Thanks to the European Commission, Apple has changed the way it labels apps with in-app purchases.
Can Apps Be Free or Not?
In-app purchases for iOS apps are made with Apple’s new payment system, Apple Pay. Simply by providing Apple with a credit card or debit card, you can use Apple Pay as a secure payment method, not only for in-app purchases, but also for retailers and other service providers, such as Target and Uber.
When people have downloaded an app labelled “free,” this can make it all too easy for users – or their children – to make in-app purchases.
Now, however, when you visit the app store, all free-to-download apps no longer have a button labeled “free” next to them. Instead, Apple chose to use the word “get,” whether the apps contain in-app purchases or not. Apple is following in the footsteps of Google, who stopped labeling games “free” when they offer in-app purchases.
Both companies are responding to a request by the European Commission laid out earlier in 2014. The request required that app-makers abide by four essential guidelines:
- Games shouldn’t mislead users about costs associated with the app
- Games shouldn’t coerce children into asking parents to make in-app purchases
- Games should inform users about the purchase practices, and all purchases should be transparent and consensual
- App makers should provide an email address for users to file complaints
In response to the original request, Apple responded that it was already doing more than other companies to safeguard against any unwanted in-app purchases.
For instance, to prevent children from making unwanted in-app purchases, it has instituted a feature called Ask to Buy. Every time kids attempt to make an in-app purchase, a notification is sent directly to the parent’s iOS device. Before a purchase can be completed, the parent must grant permission.
According to the European Commission’s vice president Neelie Kroes, in-app purchases are a legitimate form of monetization, but “it’s essential for app-makers to understand and respect EU law” when they use this as a business model. In the EU, enforcement will be the responsibility of the specific countries.
Potential Impacts of “Free” vs. “Get” on Developers
Developers need to earn money for their work.
And when the marketplace is full of apps that are free to download, other monetization methods must be found. Charging for in-app purchases is one strategy, but, as the European Commission pointed out, it’s not exactly free for the end user.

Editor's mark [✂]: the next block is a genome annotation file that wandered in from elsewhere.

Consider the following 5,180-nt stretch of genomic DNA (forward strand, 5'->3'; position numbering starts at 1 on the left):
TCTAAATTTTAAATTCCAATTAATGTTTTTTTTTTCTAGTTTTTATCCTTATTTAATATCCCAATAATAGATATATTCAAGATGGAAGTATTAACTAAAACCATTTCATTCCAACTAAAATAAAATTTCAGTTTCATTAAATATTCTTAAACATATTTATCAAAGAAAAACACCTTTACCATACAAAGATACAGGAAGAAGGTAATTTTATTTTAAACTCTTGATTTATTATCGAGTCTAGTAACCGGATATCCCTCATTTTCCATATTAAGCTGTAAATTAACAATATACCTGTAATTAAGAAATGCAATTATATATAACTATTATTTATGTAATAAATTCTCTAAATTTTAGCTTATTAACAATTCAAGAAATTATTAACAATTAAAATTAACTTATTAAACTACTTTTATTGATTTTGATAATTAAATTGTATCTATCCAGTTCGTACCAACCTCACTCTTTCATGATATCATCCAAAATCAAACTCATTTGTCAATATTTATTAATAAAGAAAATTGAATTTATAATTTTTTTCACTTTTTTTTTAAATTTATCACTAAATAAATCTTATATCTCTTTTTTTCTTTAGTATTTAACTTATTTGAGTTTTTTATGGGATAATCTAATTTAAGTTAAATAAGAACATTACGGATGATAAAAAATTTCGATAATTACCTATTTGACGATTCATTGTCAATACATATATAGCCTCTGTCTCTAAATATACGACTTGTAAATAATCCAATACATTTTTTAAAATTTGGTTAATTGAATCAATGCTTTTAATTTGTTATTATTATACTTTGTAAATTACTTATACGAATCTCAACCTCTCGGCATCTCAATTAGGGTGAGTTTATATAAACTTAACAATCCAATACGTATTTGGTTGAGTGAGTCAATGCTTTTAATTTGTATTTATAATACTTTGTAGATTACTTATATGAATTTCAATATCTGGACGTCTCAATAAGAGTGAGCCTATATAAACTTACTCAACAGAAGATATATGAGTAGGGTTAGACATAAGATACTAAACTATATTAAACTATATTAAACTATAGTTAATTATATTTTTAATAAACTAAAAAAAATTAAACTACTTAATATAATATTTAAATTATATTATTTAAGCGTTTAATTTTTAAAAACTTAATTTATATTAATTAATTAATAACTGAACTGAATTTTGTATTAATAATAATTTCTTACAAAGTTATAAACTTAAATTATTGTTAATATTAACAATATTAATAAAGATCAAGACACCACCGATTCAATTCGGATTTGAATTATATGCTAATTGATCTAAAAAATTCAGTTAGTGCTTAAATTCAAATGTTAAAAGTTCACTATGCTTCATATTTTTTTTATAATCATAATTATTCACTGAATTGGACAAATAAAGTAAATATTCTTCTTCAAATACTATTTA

Apple and Google have both reacted differently to the European Commission’s request for policy changes.
Apple’s more conservative stance – which can be seen in App Store labels and policies around pay-per-install ads – may fare better with its customers, families, and the EC. It may also make things easier on Apple’s back end when it comes to regulations, since Apple’s App Store has a somewhat involved app review process.
In Europe, Google’s initial response was simply to change “Top Free Apps” to “Top Apps.” While Google Play in the USA provides fine print informing users of in-app purchases, it is not shying away from the word “FREE” – in all capital letters. The top game in the Free category in Google Play games is Candy Crush, which has come under the spotlight as a game that uses subtle psychological tricks to coerce users into making in-app purchases.
So how will these changes impact app developers?
The policy changes of Apple could have less of an impact than those made by Google. Here’s why:
- In Google Play, the Top Free category ranks significantly higher than the Top Paid category. Moving all in-app purchase games to the Top Paid category will cut an enormous chunk out of the EU game developers’ profits. To prevent this, however, Google would need to restructure its category system, implement a solution similar to Apple’s, or both.
- For all apps that include in-app purchases, Apple has unilaterally changed “free” to “get.” This will have minimal impact on rankings and profits, which would be affected much more if Apple were to implement a regional change or only make label changes to apps with in-app purchases. Now, it is much less obvious which apps use which monetization strategy.
Because the internet is becoming mobile-first, and since most people spend their time in apps, we’re seeing a decline of search advertising and other web-based strategies. Instead, in-app advertising and display advertising are pushing sponsored search ads out of the way. These forms of advertising are monetization strategies that let developers make money, while still allowing apps to be truly free for the end user.
While Google and Apple will try to mitigate much of the damage done by the European Commission’s change request, it may drive even more developers to pursue in-app advertising. Any shifts in monetization strategies will be towards in-app advertising.